The outlook for auto sector imports and exports remains uncertain as the industry sorts out the rules of the new North American trade deal, analyzes looming tariff threats and copes with disruption from the coronavirus pandemic, industry experts said Tuesday during a virtual version of the annual CAR Management Briefing Seminars.
Automakers are working closely with the Trump administration to comply with the United States-Mexico-Canada Agreement, but the COVID-19 pandemic has introduced additional timing challenges. The industry was just starting to ramp up production when the deal entered into force July 1.
"The administration has provided us with a 12-month transition period in order for us to fully comply with the new rules of origin, which are significantly different for autos," said Jennifer Safavian, CEO of Autos Drive America, a trade association representing major international automakers. The group, formerly known as Here For America, rebranded in July.
Some automakers are now seeking alternative staging plans through the Office of the U.S. Trade Representative. The proposals would give manufacturers two additional years to meet the regional value and labor value content thresholds of the new pact, extending its phase-in from the three years to five.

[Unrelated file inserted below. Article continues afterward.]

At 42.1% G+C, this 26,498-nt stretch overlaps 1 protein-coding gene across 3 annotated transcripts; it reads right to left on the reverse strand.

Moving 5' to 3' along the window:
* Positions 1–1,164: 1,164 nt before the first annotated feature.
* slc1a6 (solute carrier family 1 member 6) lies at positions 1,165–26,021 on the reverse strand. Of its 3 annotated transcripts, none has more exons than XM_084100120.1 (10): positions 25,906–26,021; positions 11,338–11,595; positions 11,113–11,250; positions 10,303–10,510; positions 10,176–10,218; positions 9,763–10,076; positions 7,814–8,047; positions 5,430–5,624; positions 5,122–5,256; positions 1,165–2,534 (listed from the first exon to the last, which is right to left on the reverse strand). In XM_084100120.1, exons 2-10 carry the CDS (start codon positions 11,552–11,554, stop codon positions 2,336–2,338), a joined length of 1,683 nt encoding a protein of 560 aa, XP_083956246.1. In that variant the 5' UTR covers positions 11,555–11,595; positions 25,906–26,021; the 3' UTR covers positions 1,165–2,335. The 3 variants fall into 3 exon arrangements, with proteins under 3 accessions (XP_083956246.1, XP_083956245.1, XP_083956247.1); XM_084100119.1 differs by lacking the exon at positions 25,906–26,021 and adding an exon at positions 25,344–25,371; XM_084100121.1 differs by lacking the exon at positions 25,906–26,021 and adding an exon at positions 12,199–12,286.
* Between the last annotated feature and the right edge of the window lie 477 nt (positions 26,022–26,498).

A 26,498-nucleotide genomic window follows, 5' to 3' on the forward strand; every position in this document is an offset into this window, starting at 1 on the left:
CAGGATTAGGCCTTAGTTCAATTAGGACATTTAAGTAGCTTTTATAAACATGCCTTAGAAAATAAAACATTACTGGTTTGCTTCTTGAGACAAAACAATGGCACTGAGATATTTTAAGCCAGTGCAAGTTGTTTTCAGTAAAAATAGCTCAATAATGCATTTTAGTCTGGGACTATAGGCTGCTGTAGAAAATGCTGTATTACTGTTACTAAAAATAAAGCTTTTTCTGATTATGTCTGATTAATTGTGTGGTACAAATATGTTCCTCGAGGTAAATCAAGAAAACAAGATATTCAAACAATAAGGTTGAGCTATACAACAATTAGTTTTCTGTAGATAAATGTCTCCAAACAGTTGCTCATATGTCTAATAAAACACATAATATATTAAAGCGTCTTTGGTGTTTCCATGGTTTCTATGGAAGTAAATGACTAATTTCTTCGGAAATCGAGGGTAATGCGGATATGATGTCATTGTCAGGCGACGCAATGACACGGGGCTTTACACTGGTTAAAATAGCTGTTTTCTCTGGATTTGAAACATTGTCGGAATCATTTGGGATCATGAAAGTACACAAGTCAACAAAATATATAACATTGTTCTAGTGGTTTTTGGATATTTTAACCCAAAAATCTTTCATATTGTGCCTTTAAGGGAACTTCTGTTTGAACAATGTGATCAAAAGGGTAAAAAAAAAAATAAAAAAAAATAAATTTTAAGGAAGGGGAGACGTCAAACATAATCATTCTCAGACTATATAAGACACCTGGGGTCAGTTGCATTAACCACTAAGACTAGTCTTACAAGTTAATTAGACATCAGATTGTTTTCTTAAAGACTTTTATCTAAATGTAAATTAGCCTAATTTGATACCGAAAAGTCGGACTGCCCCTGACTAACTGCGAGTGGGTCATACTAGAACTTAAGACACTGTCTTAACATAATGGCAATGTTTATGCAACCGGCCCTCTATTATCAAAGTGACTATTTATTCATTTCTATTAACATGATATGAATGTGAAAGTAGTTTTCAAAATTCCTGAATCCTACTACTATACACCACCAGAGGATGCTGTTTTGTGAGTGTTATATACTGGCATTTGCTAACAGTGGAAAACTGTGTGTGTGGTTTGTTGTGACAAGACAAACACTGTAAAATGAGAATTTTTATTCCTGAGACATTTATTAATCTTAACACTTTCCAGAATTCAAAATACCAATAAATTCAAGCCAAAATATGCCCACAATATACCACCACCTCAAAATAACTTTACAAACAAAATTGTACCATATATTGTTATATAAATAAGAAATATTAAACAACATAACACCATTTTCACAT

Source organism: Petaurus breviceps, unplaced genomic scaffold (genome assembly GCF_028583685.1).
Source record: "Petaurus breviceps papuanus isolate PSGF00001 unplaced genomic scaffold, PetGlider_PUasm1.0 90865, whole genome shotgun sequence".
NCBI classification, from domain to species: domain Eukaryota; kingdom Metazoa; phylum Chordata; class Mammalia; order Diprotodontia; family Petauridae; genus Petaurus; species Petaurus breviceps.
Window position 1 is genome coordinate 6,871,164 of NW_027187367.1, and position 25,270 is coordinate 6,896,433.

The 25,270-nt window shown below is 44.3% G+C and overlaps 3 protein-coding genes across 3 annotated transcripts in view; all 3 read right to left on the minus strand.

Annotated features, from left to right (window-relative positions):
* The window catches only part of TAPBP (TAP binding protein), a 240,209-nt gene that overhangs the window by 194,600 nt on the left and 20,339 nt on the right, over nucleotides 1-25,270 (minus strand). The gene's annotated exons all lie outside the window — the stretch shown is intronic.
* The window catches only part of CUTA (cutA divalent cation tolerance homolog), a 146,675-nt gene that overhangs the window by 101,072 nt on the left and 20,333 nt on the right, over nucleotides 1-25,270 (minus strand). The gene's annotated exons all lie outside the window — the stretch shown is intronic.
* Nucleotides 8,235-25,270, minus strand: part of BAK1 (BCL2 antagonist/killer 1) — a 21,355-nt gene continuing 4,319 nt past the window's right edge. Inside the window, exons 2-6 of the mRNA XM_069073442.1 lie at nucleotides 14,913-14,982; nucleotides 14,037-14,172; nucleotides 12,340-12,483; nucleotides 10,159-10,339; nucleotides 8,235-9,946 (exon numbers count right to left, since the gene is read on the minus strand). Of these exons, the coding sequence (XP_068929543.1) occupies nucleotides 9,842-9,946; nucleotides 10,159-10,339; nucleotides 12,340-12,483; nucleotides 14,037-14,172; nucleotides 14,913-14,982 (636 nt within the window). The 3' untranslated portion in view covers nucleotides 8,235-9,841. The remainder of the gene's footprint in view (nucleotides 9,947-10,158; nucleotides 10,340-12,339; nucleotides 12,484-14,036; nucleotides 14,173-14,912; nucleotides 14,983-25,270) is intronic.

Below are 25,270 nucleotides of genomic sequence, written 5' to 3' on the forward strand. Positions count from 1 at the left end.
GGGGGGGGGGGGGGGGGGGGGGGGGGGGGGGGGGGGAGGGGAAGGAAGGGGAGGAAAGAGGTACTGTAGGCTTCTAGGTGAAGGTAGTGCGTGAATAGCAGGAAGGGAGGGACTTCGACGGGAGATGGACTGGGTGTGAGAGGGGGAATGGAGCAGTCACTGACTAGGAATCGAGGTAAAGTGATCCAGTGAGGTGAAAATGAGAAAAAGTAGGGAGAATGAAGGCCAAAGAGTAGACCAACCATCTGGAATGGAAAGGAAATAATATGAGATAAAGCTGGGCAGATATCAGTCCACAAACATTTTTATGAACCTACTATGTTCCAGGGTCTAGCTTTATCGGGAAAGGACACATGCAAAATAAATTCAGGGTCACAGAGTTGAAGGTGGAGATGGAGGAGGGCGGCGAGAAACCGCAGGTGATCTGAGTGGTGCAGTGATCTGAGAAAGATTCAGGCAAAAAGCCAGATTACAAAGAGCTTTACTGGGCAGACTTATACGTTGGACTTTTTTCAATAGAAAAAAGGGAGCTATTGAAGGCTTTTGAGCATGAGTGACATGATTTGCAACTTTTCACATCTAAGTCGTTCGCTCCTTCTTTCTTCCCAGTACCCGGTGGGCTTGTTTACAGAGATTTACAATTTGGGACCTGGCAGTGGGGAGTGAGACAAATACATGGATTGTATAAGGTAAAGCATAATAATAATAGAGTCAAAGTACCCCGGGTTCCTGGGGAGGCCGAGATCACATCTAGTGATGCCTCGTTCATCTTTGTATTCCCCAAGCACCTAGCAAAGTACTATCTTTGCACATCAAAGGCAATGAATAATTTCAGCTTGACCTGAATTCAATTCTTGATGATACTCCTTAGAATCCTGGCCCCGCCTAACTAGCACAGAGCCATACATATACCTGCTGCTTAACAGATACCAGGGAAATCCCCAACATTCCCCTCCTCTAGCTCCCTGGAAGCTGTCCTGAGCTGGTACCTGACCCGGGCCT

Automakers have until Aug. 31 to submit final plans.
But the process requires the tough task of gathering information from their suppliers during a pandemic, said Nicole Bivens Collinson, who leads the international trade and government relations practice for consultancy Sandler, Travis & Rosenberg.
"One of my clients has reached out to all of its suppliers asking for information, certifications, verifications, information on the non-originating value of materials," Collinson said. "Only 30 percent of them have returned information."
Recent threats by President Donald Trump to reimpose Section 232 tariffs on Canadian aluminum have created new uncertainty for automakers and their supply chains, the speakers said.
The threat of tariffs on automobiles and auto parts, as well as the ongoing trade war with China and tit-for-tat retaliation, have caused "a lot of collateral damage," Safavian said.
"We oppose these tariffs, as well as all tariffs, as they are just an additional tax that are placed on goods," she said. "Our goal really is to keep the U.S. as competitive a platform as possible, and tariffs really work against us in that regard."